This may be a bit of a cheat since it is a classic and one I’ve read before, but I also haven’t touched it in more than fifteen years and wanted to see if it would still fit my adolescent view of it. But, also, it was truly one of the first books to pop to mind when I came up with a crazy idea of fitting my book reviews to a monthly theme and honoring Women’s History Month as my kickoff.
Jane Eyre is hard to categorize. I will admit that I am and always have been rather like Eleven (it’s a Doctor Who reference, just hang in there with me), but never moreso than when he said this, “I am, and always will be, the optimist. The hoper of far-flung hopes, and the dreamer of improbable dreams.”
It’s why I was totally into The Beast before love morphed him back to Adam. It’s why I kind of adore Harley Quinn. And it is why in almost every Disney movie (except The Lion King because Scar can die a thousand deaths as far as I’m concerned) I would love to have a sequel where the villain’s heart grows three sizes and they get an HEA.
Yeah, I am that pathetic.
But it is also why, for many years, I viewed Jane Eyre as a love story. I know, I know. Throw all the tomatoes. And, even now, it is a love story, but my thirty-something self sees it as so much more.
Jane Eyre is a book that reached so far beyond its era. Ms. Bronte crafted a female protagonist who wasn’t a simpering debutante. She gave our dear Jane a rough backstory and put her on an uphill climb in many respects that seemed to never end. Even when Jane thought she may have found a happily ever after, she kept her wits about her and her moral compass intact. She wasn’t swayed by the charming Robert or the avalanche of feelings that he created.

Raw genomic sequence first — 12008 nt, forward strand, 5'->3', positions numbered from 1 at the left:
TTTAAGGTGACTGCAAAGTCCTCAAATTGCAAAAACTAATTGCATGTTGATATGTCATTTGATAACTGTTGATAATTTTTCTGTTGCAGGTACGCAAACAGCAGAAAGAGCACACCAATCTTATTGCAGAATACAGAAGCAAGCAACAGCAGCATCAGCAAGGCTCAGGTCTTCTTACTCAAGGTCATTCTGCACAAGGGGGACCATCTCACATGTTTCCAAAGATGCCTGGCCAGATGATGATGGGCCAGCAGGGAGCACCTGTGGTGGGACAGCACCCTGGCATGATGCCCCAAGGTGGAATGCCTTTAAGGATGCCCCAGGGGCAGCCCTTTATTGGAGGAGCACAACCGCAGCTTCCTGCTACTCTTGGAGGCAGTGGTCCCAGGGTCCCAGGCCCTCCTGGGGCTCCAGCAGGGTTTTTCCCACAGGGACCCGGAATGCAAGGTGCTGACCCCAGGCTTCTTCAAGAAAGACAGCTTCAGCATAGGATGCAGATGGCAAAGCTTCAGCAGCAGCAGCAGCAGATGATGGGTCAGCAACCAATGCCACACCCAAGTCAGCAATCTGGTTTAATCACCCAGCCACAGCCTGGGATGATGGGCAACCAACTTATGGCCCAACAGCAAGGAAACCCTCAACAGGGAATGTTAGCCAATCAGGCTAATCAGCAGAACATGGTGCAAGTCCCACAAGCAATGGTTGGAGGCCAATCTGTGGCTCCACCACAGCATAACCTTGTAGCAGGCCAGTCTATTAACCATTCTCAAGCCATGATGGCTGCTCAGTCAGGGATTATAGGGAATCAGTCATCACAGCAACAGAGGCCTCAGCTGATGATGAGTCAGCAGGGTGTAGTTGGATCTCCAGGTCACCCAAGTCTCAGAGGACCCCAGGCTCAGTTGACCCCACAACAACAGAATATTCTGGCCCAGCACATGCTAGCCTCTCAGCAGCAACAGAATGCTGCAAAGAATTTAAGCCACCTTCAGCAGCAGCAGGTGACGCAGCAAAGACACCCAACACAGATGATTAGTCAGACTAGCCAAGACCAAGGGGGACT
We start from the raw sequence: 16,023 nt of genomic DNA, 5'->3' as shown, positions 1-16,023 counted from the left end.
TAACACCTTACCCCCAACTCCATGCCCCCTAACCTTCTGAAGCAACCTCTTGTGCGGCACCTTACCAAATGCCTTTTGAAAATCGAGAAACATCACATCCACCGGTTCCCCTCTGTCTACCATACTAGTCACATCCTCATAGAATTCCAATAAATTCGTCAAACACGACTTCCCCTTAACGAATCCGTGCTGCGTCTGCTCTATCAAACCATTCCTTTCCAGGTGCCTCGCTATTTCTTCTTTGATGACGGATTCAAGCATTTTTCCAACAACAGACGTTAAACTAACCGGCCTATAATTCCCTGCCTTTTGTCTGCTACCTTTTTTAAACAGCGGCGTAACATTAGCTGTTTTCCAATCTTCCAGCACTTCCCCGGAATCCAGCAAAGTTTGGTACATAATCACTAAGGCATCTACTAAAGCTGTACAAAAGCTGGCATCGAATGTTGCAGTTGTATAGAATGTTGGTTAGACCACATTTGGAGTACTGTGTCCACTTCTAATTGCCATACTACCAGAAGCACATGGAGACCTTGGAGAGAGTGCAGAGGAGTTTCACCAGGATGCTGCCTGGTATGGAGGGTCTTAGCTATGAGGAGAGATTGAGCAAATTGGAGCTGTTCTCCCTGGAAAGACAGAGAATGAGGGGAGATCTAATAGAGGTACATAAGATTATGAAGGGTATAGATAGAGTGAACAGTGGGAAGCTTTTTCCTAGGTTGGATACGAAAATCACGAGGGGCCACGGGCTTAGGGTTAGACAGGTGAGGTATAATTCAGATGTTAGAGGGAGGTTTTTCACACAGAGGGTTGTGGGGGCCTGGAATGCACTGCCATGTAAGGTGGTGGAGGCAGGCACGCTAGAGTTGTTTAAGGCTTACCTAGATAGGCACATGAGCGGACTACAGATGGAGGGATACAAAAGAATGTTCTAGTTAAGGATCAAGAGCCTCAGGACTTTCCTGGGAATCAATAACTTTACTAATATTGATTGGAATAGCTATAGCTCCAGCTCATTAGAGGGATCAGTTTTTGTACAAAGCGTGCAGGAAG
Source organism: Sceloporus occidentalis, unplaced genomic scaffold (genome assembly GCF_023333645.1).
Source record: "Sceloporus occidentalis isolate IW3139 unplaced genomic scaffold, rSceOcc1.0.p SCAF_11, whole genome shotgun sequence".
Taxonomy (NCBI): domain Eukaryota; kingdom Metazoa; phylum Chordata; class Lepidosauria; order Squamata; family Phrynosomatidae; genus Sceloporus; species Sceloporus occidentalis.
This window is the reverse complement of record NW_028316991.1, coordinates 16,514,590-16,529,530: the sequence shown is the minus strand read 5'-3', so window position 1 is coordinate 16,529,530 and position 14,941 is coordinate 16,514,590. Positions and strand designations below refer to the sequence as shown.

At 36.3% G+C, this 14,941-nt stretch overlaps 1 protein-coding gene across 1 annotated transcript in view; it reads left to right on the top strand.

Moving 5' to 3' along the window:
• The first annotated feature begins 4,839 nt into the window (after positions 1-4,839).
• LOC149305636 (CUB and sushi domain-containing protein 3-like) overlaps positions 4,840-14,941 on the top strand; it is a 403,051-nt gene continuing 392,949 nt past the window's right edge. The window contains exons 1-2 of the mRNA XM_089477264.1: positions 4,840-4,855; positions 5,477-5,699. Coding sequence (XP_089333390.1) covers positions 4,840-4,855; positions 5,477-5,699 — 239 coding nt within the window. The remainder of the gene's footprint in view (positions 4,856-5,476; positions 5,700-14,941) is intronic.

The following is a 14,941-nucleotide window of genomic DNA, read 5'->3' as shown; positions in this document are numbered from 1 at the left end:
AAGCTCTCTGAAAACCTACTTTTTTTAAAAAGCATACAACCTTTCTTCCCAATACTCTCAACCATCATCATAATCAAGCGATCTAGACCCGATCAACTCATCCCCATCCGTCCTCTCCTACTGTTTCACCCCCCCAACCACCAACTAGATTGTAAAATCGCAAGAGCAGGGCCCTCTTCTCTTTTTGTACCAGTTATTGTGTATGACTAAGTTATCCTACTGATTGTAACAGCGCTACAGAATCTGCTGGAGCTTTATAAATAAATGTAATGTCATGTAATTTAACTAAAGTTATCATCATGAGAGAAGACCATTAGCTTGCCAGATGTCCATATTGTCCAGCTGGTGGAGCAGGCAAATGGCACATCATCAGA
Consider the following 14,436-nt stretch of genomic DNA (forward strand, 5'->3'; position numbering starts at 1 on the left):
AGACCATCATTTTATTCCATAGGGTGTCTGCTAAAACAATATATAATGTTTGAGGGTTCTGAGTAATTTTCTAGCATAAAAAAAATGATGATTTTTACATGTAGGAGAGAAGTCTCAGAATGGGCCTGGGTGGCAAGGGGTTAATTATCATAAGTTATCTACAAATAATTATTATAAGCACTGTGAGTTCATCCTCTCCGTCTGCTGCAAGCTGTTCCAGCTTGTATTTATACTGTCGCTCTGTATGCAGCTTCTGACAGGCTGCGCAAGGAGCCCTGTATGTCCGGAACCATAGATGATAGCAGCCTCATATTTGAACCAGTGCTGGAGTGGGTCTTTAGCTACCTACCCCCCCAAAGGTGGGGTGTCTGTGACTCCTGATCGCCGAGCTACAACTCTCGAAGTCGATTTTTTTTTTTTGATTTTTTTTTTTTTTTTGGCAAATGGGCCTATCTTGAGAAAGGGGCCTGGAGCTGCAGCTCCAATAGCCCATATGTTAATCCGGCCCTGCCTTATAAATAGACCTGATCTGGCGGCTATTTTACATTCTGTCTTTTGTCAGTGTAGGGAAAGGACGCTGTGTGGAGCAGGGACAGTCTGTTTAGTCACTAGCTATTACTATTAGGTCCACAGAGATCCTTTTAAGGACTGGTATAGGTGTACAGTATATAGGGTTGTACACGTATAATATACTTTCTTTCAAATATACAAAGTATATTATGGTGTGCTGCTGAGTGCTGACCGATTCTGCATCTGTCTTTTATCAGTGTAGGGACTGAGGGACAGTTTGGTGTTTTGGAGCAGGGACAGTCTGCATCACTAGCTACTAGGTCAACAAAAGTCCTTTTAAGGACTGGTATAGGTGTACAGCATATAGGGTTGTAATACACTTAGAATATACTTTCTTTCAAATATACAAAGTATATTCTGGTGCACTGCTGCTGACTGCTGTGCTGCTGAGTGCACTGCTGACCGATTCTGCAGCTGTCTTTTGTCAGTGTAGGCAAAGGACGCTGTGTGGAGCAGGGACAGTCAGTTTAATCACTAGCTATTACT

She cloaked herself in a thick woolen garment of integrity, even when that meant belying her place in that time. And without any wealthy male relative to fall back on, she made decisions that could have left her in a dire situation. Keep in mind, there were no women’s shelters, halfway houses, or other assistance available to women at this time. Jane risked a lot to stay true to herself and honor the worth she knew she had, despite no privilege being attached to it.
Jane Eyre is a story young girls should read… and then reread when they have the benefit of age behind them to show them the depth and beauty of this story and to better understand the strength our Jane shows.
If you have read Jane Eyre as a forced school project, or simply as a young reader, I would strongly encourage you to give her another go. If it’s been a few years, you may very well surprise yourself at how differently you receive the message Ms. Bronte so brilliantly laid out for us.